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PLoS One. 2019 Feb 11;14(2):e0211837. doi: 10.1371/journal.pone.0211837. eCollection 2019.

Adverse effects of paternal obesity on the motile spermatozoa quality.

Author information

1
Azoury-IVF clinic, Mount Lebanon Hospital, Camille Chamoun Boulevard, Beirut, Lebanon.
2
Lebanese University, Faculty of Sciences 2, Fanar, Lebanon.
3
INSERM U1065, Centre Méditerranéen de Médecine Moléculaire (C3M), Team 10 "Control of gene expression ", Nice, France and University of Nice Sophia Antipolis, Faculty of Medecine, Nice, France.

Abstract

Growing evidence suggests that paternal obesity may decrease male fertility potential. During infertility treatment with intra-cytoplasmic sperm injection (ICSI), a morphologically normal motile spermatozoon is injected into a mature egg, when possible. However, sperm motility and morphology per se do not reflect the sperm molecular composition. In this study, we aimed to assess the quality of motile spermatozoa in the context of obesity by analysing their conventional and molecular characteristics as well as their ability to promote early embryonic development. A prospective study was conducted on 128 infertile men divided into three groups: 40 lean, 42 overweight, and 46 obese men. Conventional sperm parameters (concentration, motility and morphology) and sperm molecular status (chromatin composition and integrity, 5-methycytosine (5-mC) and 5-hydroxycytosine (5-hmC) contents and oxidative stress level) were analysed on raw semen and/or on motile spermatozoa selected by density gradient or swim-up techniques. Morphokinetic analysis of the embryos derived from ICSI was performed using the Embryoviewer software. Our results showed that the motile sperm-enriched fraction from obese men exhibited higher levels of retained histones (p<0.001), elevated percentage of altered chromatin integrity (p<0.001), and decreased contents of 5-hmC (p<0.001), and 5-mC (p<0.05) levels as compared to that from lean men. Importantly, there were no statistically significant correlations between these molecular parameters and the percentages of morphologically normal motile spermatozoa. Regarding embryo morphokinetics, the CC1 (p<0.05) and CC3 (p<0.05) embryonic cell cycles were significantly delayed in the cleavage embryos of the obese group as compared to the embryos of the lean group. Our data is of particular interest because, besides demonstrating the negative impacts of obesity on motile spermatozoa molecular composition, it also highlights the possible risk of disturbing early embryonic cell cycles kinetics in the context of paternal obesity.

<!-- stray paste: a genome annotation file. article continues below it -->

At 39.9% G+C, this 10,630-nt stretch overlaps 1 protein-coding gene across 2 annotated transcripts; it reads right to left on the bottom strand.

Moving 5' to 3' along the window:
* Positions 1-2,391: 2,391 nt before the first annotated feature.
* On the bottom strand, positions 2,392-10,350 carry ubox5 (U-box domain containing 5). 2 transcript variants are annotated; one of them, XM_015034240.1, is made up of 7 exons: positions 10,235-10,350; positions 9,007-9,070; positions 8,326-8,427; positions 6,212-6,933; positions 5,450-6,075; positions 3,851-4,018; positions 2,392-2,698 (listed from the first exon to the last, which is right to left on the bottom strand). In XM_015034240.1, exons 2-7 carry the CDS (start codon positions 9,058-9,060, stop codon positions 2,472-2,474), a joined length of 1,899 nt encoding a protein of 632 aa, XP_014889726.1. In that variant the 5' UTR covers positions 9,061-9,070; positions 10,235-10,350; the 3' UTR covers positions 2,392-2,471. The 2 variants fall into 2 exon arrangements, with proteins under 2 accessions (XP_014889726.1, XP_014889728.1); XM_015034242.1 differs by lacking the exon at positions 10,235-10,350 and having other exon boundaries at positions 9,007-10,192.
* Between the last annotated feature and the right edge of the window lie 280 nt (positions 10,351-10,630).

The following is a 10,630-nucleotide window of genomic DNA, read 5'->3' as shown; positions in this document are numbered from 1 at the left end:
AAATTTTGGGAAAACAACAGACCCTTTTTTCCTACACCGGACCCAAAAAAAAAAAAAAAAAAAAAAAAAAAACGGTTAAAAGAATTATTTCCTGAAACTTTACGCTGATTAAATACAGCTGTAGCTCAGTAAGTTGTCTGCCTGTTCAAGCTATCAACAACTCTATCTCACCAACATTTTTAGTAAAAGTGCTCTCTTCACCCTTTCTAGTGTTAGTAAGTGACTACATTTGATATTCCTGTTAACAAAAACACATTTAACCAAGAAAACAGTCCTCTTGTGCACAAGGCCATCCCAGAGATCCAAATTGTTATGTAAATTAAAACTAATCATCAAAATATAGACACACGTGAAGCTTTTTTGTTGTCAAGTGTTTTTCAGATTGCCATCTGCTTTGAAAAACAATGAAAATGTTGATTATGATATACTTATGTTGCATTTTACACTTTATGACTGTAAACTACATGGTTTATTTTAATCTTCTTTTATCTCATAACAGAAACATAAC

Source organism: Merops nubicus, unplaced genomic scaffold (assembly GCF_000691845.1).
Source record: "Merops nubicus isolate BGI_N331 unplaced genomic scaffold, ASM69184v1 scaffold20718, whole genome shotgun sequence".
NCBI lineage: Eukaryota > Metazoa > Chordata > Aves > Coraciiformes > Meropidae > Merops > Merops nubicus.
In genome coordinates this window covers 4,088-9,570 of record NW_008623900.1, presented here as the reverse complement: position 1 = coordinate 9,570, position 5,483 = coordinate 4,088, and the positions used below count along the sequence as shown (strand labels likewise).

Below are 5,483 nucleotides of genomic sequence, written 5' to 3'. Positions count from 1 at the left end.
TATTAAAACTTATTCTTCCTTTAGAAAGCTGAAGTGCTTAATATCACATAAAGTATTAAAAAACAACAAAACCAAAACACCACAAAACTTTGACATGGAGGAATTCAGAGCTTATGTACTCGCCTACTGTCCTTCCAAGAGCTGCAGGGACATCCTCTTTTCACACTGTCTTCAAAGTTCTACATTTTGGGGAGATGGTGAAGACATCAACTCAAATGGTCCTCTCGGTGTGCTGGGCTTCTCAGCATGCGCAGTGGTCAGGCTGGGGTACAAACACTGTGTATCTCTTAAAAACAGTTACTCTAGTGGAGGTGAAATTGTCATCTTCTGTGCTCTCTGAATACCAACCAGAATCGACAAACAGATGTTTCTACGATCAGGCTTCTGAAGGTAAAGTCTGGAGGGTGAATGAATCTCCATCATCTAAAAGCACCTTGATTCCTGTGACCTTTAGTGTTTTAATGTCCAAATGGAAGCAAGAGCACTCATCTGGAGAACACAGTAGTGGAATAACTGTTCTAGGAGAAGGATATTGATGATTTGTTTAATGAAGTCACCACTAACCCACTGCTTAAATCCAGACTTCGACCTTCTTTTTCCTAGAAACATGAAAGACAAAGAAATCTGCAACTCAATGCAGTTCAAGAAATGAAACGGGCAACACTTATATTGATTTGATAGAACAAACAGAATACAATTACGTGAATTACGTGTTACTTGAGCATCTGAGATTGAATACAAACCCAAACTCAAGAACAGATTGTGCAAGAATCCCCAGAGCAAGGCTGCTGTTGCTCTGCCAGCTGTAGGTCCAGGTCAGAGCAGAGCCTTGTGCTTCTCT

Conflict of interest statement

"The authors have read the journal's policy and have the following conflicts: Authors GR, JA, KR, and JA are employed by Azoury IVF clinic. This does not alter our adherence to all the PLOS ONE policies on sharing data and materials.

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